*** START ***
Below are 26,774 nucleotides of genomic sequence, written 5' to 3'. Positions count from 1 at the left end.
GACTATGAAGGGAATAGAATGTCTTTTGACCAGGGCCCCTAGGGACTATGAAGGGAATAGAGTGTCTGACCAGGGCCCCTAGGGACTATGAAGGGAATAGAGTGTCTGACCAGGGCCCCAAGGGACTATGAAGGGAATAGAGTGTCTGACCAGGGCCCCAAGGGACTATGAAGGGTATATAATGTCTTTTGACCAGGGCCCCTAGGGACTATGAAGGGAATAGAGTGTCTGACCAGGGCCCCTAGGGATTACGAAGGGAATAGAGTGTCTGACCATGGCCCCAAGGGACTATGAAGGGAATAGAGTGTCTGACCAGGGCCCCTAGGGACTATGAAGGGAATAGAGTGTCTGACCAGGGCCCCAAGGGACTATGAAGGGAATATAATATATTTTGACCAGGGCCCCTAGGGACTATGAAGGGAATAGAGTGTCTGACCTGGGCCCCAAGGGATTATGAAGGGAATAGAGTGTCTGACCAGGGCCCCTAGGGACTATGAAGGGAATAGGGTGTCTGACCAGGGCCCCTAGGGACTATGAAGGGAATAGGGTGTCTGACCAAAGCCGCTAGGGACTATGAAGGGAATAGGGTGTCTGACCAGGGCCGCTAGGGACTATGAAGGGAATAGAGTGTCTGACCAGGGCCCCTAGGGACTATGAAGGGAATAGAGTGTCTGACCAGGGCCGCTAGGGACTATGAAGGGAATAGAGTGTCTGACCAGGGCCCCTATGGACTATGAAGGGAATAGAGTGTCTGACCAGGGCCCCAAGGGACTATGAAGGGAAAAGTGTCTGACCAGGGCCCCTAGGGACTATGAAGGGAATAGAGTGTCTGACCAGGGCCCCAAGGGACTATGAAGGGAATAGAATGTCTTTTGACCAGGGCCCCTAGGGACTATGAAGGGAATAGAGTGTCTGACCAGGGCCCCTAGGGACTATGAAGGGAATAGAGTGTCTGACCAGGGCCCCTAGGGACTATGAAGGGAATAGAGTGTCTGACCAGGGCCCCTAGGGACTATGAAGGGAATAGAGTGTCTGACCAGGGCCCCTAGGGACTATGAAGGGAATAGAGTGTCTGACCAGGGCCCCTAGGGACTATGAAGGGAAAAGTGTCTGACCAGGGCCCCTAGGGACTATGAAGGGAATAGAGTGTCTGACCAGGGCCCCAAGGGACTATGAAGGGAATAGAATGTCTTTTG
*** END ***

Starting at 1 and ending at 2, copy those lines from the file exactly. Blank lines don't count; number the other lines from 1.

Below are 26,774 nucleotides of genomic sequence, written 5' to 3'. Positions count from 1 at the left end.
GACTATGAAGGGAATAGAATGTCTTTTGACCAGGGCCCCTAGGGACTATGAAGGGAATAGAGTGTCTGACCAGGGCCCCTAGGGACTATGAAGGGAATAGAGTGTCTGACCAGGGCCCCAAGGGACTATGAAGGGAATAGAGTGTCTGACCAGGGCCCCAAGGGACTATGAAGGGTATATAATGTCTTTTGACCAGGGCCCCTAGGGACTATGAAGGGAATAGAGTGTCTGACCAGGGCCCCTAGGGATTACGAAGGGAATAGAGTGTCTGACCATGGCCCCAAGGGACTATGAAGGGAATAGAGTGTCTGACCAGGGCCCCTAGGGACTATGAAGGGAATAGAGTGTCTGACCAGGGCCCCAAGGGACTATGAAGGGAATATAATATATTTTGACCAGGGCCCCTAGGGACTATGAAGGGAATAGAGTGTCTGACCTGGGCCCCAAGGGATTATGAAGGGAATAGAGTGTCTGACCAGGGCCCCTAGGGACTATGAAGGGAATAGGGTGTCTGACCAGGGCCCCTAGGGACTATGAAGGGAATAGGGTGTCTGACCAAAGCCGCTAGGGACTATGAAGGGAATAGGGTGTCTGACCAGGGCCGCTAGGGACTATGAAGGGAATAGAGTGTCTGACCAGGGCCCCTAGGGACTATGAAGGGAATAGAGTGTCTGACCAGGGCCGCTAGGGACTATGAAGGGAATAGAGTGTCTGACCAGGGCCCCTATGGACTATGAAGGGAATAGAGTGTCTGACCAGGGCCCCAAGGGACTATGAAGGGAAAAGTGTCTGACCAGGGCCCCTAGGGACTATGAAGGGAATAGAGTGTCTGACCAGGGCCCCAAGGGACTATGAAGGGAATAGAATGTCTTTTGACCAGGGCCCCTAGGGACTATGAAGGGAATAGAGTGTCTGACCAGGGCCCCTAGGGACTATGAAGGGAATAGAGTGTCTGACCAGGGCCCCTAGGGACTATGAAGGGAATAGAGTGTCTGACCAGGGCCCCTAGGGACTATGAAGGGAATAGAGTGTCTGACCAGGGCCCCTAGGGACTATGAAGGGAATAGAGTGTCTGACCAGGGCCCCTAGGGACTATGAAGGGAAAAGTGTCTGACCAGGGCCCCTAGGGACTATGAAGGGAATAGAGTGTCTGACCAGGGCCCCAAGGGACTATGAAGGGAATAGAATGTCTTTTG